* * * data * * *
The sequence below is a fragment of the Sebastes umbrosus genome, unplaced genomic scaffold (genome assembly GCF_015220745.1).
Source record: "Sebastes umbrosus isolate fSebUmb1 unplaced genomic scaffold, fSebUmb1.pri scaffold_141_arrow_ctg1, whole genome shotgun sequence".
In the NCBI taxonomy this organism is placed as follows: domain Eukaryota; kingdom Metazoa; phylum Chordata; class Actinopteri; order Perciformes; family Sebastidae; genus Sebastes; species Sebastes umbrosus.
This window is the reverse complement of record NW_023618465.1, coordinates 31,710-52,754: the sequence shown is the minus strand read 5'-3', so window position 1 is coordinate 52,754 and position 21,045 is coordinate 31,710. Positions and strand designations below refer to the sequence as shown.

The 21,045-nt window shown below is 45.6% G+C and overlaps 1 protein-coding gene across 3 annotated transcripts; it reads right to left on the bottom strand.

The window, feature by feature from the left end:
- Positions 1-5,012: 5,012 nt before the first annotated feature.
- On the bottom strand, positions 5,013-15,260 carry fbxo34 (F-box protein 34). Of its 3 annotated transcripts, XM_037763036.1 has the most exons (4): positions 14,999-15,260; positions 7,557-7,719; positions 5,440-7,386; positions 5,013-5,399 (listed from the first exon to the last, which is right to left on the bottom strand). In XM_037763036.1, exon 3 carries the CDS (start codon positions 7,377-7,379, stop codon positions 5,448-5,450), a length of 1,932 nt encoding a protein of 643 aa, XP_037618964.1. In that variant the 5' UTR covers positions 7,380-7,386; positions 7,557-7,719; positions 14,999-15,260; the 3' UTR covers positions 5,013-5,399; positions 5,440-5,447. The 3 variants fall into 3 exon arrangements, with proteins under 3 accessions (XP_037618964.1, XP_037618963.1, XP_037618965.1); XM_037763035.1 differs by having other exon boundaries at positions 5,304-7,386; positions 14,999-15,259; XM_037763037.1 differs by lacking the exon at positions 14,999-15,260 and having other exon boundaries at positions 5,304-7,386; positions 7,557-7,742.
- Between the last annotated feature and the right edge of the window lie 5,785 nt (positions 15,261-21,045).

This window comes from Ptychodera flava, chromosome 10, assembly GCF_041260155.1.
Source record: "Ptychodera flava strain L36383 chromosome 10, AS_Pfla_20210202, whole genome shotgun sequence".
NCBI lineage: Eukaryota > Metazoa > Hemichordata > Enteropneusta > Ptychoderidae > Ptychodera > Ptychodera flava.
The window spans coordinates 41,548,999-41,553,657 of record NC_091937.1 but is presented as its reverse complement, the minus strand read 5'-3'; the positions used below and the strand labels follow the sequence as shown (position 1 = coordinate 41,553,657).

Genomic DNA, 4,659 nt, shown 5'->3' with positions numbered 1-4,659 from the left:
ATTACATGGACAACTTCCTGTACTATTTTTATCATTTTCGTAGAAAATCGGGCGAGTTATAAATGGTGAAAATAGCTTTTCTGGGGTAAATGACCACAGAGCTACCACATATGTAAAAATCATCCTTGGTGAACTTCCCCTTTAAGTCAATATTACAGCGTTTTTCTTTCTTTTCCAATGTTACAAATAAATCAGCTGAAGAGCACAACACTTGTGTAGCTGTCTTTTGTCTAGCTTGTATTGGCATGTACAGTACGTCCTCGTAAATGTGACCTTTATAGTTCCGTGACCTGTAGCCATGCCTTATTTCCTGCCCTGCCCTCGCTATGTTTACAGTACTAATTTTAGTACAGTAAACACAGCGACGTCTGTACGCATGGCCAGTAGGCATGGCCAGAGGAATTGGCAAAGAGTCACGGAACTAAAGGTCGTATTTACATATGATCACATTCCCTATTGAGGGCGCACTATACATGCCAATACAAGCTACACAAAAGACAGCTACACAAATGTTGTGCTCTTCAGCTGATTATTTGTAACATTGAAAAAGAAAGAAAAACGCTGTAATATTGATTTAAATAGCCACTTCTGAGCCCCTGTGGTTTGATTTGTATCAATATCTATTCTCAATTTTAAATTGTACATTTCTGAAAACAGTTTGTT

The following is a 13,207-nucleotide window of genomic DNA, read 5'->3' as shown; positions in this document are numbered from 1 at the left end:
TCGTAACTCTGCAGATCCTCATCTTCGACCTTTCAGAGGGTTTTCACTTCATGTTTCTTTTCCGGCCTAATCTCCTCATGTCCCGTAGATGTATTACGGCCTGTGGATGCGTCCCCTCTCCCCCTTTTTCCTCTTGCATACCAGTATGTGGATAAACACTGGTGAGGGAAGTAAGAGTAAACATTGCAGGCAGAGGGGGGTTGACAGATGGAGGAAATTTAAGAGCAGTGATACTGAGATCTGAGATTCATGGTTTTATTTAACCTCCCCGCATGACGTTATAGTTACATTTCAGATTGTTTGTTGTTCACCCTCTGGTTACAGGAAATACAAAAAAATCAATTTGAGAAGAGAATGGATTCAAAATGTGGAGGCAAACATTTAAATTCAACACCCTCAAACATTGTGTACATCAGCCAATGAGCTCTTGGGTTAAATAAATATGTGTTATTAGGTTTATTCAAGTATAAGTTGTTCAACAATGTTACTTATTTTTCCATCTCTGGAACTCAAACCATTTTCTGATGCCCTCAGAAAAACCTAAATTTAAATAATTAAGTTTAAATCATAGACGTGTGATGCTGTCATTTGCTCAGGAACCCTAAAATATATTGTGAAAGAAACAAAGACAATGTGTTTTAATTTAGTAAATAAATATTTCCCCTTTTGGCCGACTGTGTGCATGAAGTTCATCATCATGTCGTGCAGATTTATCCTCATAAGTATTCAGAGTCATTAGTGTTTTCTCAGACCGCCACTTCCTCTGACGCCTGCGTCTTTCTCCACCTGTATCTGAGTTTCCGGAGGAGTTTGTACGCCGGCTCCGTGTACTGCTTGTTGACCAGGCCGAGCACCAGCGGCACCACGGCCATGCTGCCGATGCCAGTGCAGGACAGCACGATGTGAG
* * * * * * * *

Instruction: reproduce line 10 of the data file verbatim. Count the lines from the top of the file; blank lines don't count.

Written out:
This window comes from Ptychodera flava, chromosome 10, assembly GCF_041260155.1.